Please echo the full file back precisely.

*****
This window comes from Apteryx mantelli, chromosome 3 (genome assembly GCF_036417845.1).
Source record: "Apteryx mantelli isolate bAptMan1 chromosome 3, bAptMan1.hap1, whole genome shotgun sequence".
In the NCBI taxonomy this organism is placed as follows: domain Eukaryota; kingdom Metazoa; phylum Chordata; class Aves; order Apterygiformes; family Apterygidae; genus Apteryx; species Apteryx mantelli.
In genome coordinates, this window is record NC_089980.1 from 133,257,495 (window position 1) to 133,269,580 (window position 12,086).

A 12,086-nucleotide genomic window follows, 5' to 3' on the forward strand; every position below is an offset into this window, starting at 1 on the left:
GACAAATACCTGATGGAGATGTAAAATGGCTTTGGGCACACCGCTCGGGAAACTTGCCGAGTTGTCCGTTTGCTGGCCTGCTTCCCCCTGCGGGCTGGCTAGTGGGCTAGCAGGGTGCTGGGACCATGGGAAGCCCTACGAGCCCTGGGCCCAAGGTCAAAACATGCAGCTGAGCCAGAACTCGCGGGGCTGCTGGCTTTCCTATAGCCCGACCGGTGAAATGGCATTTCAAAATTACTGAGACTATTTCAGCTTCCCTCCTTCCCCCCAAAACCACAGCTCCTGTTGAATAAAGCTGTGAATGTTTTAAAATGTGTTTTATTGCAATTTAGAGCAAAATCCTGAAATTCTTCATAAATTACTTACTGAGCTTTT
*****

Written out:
This window comes from Apteryx mantelli, chromosome 3 (genome assembly GCF_036417845.1).
Source record: "Apteryx mantelli isolate bAptMan1 chromosome 3, bAptMan1.hap1, whole genome shotgun sequence".
In the NCBI taxonomy this organism is placed as follows: domain Eukaryota; kingdom Metazoa; phylum Chordata; class Aves; order Apterygiformes; family Apterygidae; genus Apteryx; species Apteryx mantelli.
In genome coordinates, this window is record NC_089980.1 from 133,257,495 (window position 1) to 133,269,580 (window position 12,086).

A 12,086-nucleotide genomic window follows, 5' to 3' on the forward strand; every position below is an offset into this window, starting at 1 on the left:
GACAAATACCTGATGGAGATGTAAAATGGCTTTGGGCACACCGCTCGGGAAACTTGCCGAGTTGTCCGTTTGCTGGCCTGCTTCCCCCTGCGGGCTGGCTAGTGGGCTAGCAGGGTGCTGGGACCATGGGAAGCCCTACGAGCCCTGGGCCCAAGGTCAAAACATGCAGCTGAGCCAGAACTCGCGGGGCTGCTGGCTTTCCTATAGCCCGACCGGTGAAATGGCATTTCAAAATTACTGAGACTATTTCAGCTTCCCTCCTTCCCCCCAAAACCACAGCTCCTGTTGAATAAAGCTGTGAATGTTTTAAAATGTGTTTTATTGCAATTTAGAGCAAAATCCTGAAATTCTTCATAAATTACTTACTGAGCTTTT